Jenny Aghomo was excited about the new teachers and friends her daughter would meet if the majority-black school she attended in Richmond merged with a nearby majority-white school as part of a plan to increase the diversity of both student bodies.
Then Aghomo heard what some parents from that majority-white school, Fox Elementary, were saying about the proposal.
“Knowing what I know now, attitudes would have to change because you don’t want your kids to go somewhere they’re not really welcome,” Aghomo said.
A vocal contingent of Fox parents said they supported diversity but practical concerns made the proposal less palatable. Some lamented they’d no longer be able to walk their kids to school. Others worried their property values would drop.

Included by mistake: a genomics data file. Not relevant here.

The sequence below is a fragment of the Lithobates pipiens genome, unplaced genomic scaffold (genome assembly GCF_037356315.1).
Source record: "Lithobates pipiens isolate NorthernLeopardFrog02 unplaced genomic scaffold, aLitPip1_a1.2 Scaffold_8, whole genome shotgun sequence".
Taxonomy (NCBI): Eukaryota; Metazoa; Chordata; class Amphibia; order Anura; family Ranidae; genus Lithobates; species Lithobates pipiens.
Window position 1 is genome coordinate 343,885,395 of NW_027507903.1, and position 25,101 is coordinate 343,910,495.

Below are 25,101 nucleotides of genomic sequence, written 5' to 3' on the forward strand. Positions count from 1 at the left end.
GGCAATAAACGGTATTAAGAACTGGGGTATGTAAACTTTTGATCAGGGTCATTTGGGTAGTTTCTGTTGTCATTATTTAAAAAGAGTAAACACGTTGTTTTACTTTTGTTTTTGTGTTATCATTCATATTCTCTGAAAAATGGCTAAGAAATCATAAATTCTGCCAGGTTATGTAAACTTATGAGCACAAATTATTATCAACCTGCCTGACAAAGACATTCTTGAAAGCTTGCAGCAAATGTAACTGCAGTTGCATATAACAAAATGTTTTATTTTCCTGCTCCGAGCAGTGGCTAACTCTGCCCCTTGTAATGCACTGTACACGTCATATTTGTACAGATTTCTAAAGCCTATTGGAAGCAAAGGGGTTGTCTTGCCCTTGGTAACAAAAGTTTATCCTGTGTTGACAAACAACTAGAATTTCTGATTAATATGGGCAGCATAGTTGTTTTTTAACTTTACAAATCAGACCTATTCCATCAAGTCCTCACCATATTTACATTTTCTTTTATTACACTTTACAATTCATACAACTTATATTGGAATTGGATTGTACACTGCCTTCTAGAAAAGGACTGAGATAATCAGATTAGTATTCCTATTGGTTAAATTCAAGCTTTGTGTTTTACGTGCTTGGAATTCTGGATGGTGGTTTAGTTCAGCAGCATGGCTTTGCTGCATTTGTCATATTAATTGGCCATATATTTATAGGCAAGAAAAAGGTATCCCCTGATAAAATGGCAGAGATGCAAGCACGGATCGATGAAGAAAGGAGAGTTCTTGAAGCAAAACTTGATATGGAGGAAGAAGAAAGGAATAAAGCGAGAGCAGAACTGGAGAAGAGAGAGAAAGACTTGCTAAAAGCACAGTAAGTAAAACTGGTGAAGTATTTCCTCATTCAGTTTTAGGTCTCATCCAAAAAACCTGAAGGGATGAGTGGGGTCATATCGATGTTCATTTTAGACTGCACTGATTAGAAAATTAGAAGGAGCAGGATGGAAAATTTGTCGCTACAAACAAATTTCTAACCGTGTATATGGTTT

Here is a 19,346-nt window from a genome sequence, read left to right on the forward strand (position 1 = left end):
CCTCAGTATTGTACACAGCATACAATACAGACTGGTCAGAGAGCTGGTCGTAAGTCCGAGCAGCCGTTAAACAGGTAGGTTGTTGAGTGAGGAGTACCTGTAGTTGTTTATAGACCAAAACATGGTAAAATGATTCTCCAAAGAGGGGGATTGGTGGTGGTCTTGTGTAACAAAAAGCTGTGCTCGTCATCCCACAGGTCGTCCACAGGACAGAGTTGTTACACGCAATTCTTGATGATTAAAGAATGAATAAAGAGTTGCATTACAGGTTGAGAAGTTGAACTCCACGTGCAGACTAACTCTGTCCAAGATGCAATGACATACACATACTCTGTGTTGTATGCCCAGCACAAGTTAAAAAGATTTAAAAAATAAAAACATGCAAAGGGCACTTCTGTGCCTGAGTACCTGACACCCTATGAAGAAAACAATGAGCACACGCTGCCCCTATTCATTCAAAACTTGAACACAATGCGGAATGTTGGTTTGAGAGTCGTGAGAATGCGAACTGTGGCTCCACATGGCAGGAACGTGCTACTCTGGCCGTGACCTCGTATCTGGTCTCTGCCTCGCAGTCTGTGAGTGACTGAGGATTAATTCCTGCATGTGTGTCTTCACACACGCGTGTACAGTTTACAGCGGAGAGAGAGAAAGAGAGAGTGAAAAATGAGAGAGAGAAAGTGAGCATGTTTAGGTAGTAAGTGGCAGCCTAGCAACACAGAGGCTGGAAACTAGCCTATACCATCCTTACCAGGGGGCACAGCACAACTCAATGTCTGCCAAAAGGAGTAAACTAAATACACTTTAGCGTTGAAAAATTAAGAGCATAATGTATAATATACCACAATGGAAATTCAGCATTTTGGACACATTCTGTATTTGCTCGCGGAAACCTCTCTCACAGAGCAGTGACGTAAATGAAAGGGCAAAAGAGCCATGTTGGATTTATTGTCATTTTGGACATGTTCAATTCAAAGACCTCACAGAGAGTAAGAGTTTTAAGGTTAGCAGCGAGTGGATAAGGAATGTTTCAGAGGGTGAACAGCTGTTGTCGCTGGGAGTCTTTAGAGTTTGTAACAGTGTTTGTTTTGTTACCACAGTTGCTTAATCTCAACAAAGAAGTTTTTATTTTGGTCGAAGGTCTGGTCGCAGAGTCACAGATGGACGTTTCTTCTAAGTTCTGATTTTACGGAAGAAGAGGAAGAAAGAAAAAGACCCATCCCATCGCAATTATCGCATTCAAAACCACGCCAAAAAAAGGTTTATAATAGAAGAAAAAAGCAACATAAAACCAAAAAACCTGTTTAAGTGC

The response, which Richmond Superintendent Jason Kamras said “sounded eerily like Massive Resistance 2.0,” is just one example of how plans to better integrate Virginia’s remaining segregated schools and systems still face pushback 65 years after the Supreme Court’s landmark Brown V. Board of Education decision.
“A lot of folks are good with diversity in principle, or maybe they’re good with a little diversity,” Kamras said. “But in reality, when it hits a certain threshold, things suddenly change.”